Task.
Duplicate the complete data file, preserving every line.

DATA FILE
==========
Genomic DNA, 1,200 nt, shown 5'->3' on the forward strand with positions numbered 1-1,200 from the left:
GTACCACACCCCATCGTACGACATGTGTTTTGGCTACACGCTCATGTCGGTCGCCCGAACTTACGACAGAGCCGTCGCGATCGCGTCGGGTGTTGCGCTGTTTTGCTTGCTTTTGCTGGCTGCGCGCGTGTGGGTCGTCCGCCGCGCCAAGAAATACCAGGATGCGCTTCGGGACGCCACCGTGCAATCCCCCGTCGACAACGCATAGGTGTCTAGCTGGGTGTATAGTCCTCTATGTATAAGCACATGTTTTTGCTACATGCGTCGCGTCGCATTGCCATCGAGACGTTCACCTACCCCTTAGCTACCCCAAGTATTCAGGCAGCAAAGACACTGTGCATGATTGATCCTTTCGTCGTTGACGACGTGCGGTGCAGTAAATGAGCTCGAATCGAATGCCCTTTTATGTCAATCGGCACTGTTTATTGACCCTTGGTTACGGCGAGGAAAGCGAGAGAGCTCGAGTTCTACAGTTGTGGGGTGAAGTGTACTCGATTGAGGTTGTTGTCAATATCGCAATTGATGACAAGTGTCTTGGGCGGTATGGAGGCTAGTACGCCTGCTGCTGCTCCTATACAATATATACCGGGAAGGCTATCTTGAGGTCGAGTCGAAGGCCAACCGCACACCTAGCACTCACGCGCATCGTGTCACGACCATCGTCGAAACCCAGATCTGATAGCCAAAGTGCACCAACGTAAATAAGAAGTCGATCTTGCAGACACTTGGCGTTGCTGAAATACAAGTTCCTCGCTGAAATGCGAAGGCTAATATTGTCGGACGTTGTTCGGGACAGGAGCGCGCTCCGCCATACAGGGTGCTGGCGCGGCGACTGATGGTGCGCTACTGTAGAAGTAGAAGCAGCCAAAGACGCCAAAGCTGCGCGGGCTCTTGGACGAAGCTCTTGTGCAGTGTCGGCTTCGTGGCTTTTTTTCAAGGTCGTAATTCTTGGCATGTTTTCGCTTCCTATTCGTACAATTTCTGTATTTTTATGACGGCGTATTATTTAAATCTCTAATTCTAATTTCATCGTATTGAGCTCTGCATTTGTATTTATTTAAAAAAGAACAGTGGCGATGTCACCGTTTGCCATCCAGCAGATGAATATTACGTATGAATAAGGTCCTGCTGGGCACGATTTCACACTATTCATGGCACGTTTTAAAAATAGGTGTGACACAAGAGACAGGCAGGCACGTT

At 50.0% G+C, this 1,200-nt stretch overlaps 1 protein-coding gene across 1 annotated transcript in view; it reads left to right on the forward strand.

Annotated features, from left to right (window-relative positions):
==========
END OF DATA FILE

Genomic DNA, 1,200 nt, shown 5'->3' on the forward strand with positions numbered 1-1,200 from the left:
GTACCACACCCCATCGTACGACATGTGTTTTGGCTACACGCTCATGTCGGTCGCCCGAACTTACGACAGAGCCGTCGCGATCGCGTCGGGTGTTGCGCTGTTTTGCTTGCTTTTGCTGGCTGCGCGCGTGTGGGTCGTCCGCCGCGCCAAGAAATACCAGGATGCGCTTCGGGACGCCACCGTGCAATCCCCCGTCGACAACGCATAGGTGTCTAGCTGGGTGTATAGTCCTCTATGTATAAGCACATGTTTTTGCTACATGCGTCGCGTCGCATTGCCATCGAGACGTTCACCTACCCCTTAGCTACCCCAAGTATTCAGGCAGCAAAGACACTGTGCATGATTGATCCTTTCGTCGTTGACGACGTGCGGTGCAGTAAATGAGCTCGAATCGAATGCCCTTTTATGTCAATCGGCACTGTTTATTGACCCTTGGTTACGGCGAGGAAAGCGAGAGAGCTCGAGTTCTACAGTTGTGGGGTGAAGTGTACTCGATTGAGGTTGTTGTCAATATCGCAATTGATGACAAGTGTCTTGGGCGGTATGGAGGCTAGTACGCCTGCTGCTGCTCCTATACAATATATACCGGGAAGGCTATCTTGAGGTCGAGTCGAAGGCCAACCGCACACCTAGCACTCACGCGCATCGTGTCACGACCATCGTCGAAACCCAGATCTGATAGCCAAAGTGCACCAACGTAAATAAGAAGTCGATCTTGCAGACACTTGGCGTTGCTGAAATACAAGTTCCTCGCTGAAATGCGAAGGCTAATATTGTCGGACGTTGTTCGGGACAGGAGCGCGCTCCGCCATACAGGGTGCTGGCGCGGCGACTGATGGTGCGCTACTGTAGAAGTAGAAGCAGCCAAAGACGCCAAAGCTGCGCGGGCTCTTGGACGAAGCTCTTGTGCAGTGTCGGCTTCGTGGCTTTTTTTCAAGGTCGTAATTCTTGGCATGTTTTCGCTTCCTATTCGTACAATTTCTGTATTTTTATGACGGCGTATTATTTAAATCTCTAATTCTAATTTCATCGTATTGAGCTCTGCATTTGTATTTATTTAAAAAAGAACAGTGGCGATGTCACCGTTTGCCATCCAGCAGATGAATATTACGTATGAATAAGGTCCTGCTGGGCACGATTTCACACTATTCATGGCACGTTTTAAAAATAGGTGTGACACAAGAGACAGGCAGGCACGTT

At 50.0% G+C, this 1,200-nt stretch overlaps 1 protein-coding gene across 1 annotated transcript in view; it reads left to right on the forward strand.

Annotated features, from left to right (window-relative positions):